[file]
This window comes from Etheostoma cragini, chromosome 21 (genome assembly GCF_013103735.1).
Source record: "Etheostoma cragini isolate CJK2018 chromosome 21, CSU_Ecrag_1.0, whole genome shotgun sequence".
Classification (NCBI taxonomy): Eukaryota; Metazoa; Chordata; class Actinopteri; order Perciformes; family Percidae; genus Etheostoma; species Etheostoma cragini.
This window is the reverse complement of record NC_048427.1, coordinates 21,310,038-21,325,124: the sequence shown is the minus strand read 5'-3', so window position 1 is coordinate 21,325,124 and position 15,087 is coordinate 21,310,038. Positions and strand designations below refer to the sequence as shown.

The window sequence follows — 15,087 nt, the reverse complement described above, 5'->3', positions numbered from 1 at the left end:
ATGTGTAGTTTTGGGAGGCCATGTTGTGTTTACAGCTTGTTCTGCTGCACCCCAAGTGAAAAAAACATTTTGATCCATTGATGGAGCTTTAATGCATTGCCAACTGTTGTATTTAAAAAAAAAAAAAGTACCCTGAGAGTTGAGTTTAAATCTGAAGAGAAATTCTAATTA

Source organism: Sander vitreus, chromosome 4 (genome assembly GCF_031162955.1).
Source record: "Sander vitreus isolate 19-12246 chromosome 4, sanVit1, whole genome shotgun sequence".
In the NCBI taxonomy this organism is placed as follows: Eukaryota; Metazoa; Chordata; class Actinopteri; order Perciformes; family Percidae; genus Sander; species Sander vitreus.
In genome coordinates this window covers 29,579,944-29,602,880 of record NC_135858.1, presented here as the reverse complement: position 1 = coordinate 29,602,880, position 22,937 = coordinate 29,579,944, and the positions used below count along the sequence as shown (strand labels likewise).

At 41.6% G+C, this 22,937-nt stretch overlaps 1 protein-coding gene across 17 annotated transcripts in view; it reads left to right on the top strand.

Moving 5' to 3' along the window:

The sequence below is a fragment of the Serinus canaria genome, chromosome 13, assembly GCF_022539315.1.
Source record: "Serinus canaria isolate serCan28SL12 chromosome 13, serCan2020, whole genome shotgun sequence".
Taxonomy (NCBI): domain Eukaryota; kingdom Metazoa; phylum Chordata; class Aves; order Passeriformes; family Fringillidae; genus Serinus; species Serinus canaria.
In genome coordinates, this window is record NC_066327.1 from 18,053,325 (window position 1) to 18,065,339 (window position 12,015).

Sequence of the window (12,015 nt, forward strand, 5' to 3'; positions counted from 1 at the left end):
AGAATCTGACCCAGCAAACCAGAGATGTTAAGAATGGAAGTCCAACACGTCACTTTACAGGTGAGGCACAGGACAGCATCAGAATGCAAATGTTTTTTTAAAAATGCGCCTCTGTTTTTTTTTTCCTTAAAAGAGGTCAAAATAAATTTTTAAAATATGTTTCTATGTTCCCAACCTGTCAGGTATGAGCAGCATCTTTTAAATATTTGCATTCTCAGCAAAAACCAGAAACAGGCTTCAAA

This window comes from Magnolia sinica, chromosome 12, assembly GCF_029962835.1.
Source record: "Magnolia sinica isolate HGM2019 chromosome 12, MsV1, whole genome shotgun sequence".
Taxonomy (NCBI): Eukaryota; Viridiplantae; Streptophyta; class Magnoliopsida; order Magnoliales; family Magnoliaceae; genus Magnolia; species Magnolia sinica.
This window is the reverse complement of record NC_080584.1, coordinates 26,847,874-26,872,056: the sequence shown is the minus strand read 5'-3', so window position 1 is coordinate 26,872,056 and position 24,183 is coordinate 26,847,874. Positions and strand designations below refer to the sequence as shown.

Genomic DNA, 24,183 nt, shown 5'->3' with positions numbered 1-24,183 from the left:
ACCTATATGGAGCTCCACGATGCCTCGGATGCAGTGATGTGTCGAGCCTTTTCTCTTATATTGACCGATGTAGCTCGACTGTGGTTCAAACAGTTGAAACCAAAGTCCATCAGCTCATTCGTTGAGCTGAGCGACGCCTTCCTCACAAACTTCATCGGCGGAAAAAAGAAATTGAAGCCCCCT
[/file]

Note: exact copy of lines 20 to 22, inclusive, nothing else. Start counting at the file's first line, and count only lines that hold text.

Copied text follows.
Source record: "Magnolia sinica isolate HGM2019 chromosome 12, MsV1, whole genome shotgun sequence".
Taxonomy (NCBI): Eukaryota; Viridiplantae; Streptophyta; class Magnoliopsida; order Magnoliales; family Magnoliaceae; genus Magnolia; species Magnolia sinica.
This window is the reverse complement of record NC_080584.1, coordinates 26,847,874-26,872,056: the sequence shown is the minus strand read 5'-3', so window position 1 is coordinate 26,872,056 and position 24,183 is coordinate 26,847,874. Positions and strand designations below refer to the sequence as shown.